There was plenty of each on offer at the Grassland & Muck event this week, which attracted visitors from all over the world. AHDB launched the new Recommended Grass and Clover List, which featured 12 new varieties boasting improved yield, quality and durability. This year the list is available online with interactive tables allowing farmers to input key preferences and identify the most suitable varieties for their land and system.
“Reseeding is cost-effective, but to get the most out of this investment, it’s essential to use the best quality seed mixtures available,” said Rachel Jones from Wynnstay. Visitors were able to compare different varieties and mixtures in the 100 growing plots, and also explore the benefits of rotational grazing in the new mob grazing feature.
Drought tolerance and home-grown proteins were hot topics at the event, with Germinal recommending red clover, forage brassicas and Lucerne to drive down costs of production.
According to Germinal’s Ben Wixey less than a third of UK livestock farmers were growing forage brassicas, and only one in five included red clover in their leys. “Legumes can fix around 150kg/ha of nitrogen, reducing the amount of artificial fertiliser required,” he said. “Clovers and deep-rooted plants such as perennial chicory also help to improve soil structure.”
DLF used clear growing tubes to demonstrate the rooting abilities of different plants, with festuloliums boasting both drought and flood tolerance due to their deep rooting abilities. “Following the dry spring some pastures will be damaged, so farmers might consider over-seeding to replenish grass at minimal cost,” said director of agriculture Chris Gamble. “Using a ProNitro seed coating ensures the developing seedling receives the full benefit of the additional nutrition, not the surrounding plants.”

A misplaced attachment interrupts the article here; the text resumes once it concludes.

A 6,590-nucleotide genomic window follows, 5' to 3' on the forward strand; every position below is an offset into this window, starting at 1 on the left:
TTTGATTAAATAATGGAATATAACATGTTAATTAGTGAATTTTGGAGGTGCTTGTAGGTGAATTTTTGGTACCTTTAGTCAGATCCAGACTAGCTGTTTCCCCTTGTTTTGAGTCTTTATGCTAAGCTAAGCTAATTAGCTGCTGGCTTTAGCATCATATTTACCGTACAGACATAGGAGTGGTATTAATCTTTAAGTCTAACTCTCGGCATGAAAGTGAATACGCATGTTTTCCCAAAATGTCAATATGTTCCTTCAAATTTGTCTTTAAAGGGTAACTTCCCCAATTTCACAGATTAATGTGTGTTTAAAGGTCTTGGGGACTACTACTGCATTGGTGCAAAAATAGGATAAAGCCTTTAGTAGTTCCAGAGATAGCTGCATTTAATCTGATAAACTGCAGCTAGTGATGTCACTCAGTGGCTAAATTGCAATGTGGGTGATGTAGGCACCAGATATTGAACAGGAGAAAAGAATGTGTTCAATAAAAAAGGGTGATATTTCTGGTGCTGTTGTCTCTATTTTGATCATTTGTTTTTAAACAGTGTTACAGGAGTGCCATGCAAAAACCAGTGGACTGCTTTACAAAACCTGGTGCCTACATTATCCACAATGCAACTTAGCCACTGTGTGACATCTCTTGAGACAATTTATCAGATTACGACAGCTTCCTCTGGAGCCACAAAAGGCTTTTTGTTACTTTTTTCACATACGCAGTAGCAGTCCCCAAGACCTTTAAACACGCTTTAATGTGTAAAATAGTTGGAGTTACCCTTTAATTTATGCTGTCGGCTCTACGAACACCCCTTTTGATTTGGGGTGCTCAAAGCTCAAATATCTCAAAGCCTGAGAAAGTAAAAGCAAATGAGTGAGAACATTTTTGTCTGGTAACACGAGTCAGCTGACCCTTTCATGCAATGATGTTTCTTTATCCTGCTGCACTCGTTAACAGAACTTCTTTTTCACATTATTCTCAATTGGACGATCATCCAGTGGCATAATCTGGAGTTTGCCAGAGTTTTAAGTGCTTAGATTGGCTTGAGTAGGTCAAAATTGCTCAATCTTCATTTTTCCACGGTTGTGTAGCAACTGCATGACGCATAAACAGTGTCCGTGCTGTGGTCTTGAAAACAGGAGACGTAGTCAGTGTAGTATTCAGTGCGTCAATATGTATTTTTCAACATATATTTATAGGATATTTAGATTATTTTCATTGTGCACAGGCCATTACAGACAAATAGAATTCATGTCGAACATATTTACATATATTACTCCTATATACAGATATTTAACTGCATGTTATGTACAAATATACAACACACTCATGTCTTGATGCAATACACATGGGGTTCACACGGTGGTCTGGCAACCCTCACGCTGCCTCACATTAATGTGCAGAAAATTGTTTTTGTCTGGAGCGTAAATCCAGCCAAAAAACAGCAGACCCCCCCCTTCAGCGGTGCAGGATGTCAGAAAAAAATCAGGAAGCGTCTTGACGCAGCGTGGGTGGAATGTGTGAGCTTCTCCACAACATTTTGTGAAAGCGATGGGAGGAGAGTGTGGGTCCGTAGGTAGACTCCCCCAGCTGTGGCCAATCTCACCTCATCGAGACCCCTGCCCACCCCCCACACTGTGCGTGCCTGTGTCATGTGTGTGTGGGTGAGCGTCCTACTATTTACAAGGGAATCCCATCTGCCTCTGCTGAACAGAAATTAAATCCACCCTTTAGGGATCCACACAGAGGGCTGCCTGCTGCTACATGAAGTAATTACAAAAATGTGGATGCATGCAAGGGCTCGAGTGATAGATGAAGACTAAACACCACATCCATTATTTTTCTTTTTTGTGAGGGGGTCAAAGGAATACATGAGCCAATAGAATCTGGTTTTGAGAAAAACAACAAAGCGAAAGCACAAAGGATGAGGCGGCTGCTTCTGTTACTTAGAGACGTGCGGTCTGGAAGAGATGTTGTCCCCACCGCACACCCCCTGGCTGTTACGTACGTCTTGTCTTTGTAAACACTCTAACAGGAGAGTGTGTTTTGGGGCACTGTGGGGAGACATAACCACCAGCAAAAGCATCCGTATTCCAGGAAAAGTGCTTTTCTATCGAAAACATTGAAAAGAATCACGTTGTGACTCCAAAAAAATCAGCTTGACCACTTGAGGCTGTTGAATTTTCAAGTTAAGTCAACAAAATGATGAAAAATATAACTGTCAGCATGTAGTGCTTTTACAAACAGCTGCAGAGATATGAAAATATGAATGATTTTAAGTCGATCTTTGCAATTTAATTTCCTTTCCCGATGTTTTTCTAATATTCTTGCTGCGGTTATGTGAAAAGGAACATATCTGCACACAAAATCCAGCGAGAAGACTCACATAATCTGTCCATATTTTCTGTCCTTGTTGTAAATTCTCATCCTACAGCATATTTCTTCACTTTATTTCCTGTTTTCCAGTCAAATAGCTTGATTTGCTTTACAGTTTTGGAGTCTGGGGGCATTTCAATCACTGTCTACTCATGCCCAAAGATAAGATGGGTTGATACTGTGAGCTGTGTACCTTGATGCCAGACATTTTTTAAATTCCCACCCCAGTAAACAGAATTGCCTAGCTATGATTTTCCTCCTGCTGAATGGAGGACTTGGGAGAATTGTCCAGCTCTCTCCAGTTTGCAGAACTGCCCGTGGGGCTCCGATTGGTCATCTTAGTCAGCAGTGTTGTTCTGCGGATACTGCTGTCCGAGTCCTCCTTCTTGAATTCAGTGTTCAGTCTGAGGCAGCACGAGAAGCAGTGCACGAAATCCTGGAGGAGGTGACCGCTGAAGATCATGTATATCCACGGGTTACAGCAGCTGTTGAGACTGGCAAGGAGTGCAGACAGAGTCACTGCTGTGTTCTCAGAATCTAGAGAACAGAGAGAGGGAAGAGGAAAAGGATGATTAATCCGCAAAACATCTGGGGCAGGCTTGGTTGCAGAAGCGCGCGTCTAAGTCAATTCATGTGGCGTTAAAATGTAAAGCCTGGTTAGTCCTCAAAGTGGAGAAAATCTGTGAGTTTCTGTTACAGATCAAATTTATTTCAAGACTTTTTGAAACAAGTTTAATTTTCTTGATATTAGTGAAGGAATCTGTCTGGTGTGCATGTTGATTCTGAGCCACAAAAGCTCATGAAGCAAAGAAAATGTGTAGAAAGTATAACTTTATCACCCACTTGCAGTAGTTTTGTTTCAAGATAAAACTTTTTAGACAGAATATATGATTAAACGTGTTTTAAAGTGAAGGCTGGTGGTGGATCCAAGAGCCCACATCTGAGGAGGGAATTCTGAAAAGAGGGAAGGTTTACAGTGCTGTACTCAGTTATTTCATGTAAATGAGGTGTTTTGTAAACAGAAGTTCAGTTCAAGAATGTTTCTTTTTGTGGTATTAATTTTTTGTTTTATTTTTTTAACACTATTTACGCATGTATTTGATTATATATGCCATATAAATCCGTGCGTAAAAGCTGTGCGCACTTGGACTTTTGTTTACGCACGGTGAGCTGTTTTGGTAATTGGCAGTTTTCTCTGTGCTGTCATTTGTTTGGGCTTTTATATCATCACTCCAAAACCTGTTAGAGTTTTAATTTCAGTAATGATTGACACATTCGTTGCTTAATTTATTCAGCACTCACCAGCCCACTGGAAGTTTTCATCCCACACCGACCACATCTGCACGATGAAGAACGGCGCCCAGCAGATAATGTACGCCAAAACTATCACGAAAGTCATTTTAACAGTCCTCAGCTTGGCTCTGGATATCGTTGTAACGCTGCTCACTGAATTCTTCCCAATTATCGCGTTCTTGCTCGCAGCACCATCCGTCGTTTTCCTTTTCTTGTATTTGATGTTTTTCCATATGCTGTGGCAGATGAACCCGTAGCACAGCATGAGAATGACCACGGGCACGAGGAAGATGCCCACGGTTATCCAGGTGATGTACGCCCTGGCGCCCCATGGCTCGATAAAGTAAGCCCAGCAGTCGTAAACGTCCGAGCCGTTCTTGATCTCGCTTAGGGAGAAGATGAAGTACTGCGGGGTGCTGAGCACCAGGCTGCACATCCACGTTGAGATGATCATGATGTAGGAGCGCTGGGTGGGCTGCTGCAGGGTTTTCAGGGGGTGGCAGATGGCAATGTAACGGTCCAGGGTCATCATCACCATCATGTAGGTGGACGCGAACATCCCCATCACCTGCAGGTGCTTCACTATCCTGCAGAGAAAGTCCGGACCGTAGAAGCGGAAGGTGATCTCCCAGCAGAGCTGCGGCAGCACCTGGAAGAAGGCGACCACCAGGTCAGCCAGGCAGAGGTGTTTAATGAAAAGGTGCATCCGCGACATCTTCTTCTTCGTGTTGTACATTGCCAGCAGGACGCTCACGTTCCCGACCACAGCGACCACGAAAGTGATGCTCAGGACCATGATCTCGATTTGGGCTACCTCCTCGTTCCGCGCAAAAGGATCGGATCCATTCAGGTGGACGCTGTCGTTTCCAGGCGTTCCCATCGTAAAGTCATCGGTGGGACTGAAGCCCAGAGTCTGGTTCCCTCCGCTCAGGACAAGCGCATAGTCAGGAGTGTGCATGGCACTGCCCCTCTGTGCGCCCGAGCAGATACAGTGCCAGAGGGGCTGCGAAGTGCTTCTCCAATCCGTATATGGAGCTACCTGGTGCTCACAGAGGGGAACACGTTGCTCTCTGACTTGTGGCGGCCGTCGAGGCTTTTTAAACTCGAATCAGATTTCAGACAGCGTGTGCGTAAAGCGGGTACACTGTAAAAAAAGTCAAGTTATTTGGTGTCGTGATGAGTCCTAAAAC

When it comes to harvesting the grass, there was plenty of new equipment taking part in the working displays, from balers and wrappers to mowers and rakes. Kverneland launched its new 15m GEOrake at the event, which maximises efficiencies through raking precision.
The 97150C, with a 15m working width, had pivots at the front, unlike other rakes, said Dan Crowe, Kverneland product manager. “This means instead of lowering and lifting, farmers can bring the arm back which is great for tapered fields.”
The rake uses GPS to locate field boundaries and lifts rake arms in response to the field and swath type for optimum grass production. “For the most efficient foraging, raking needs to create longer, straighter lines,” said Mr Crowe. “The GEO system enables this, meaning farmers are optimising their rake and effectively reducing labour costs.”
Whether feeding ensiled grass or grazing cows, there was plenty of scope for farmers to produce more milk from forage, said Kingshay’s Richard Simpson. Speaking in the forum theatre, he explained that producing a litre of milk from grazed grass cost just 3.5p against 9.5p from concentrates.
“It’s often assumed that good milk from forage is only for low input herds but it can be achieved across all herds.” Well-managed rotational grazing was essential, to maintain quality at 11.5-12MJ/kg of metabolisable energy throughout the season, and boost grass yields by up to 45%, he added. “A typical 200-cow herd yielding 8000-9000 litres could save 2.6p/litre by making more from forage – that’s £44,000 a year.”
Of course, producing good quality grass relied on healthy soils, and ADAS’s soil clinic was well attended, with Dr Paul Newell-Price using demonstration soil pits to explain how to assess soils and choose the right management options to improve them.
Good grass management techniques and equipment were not just applicable to the UK market, with the event attracting visitors from across the globe, including journalists from a range of European countries. Gertjan Zevenbergen, managing editor of AgriMedia in the Netherlands, said Grassland & Muck was the only event in Europe to offer such a wide range of working machinery demonstrations. “If you want to know everything about grassland management and machinery, this is the place to do it.”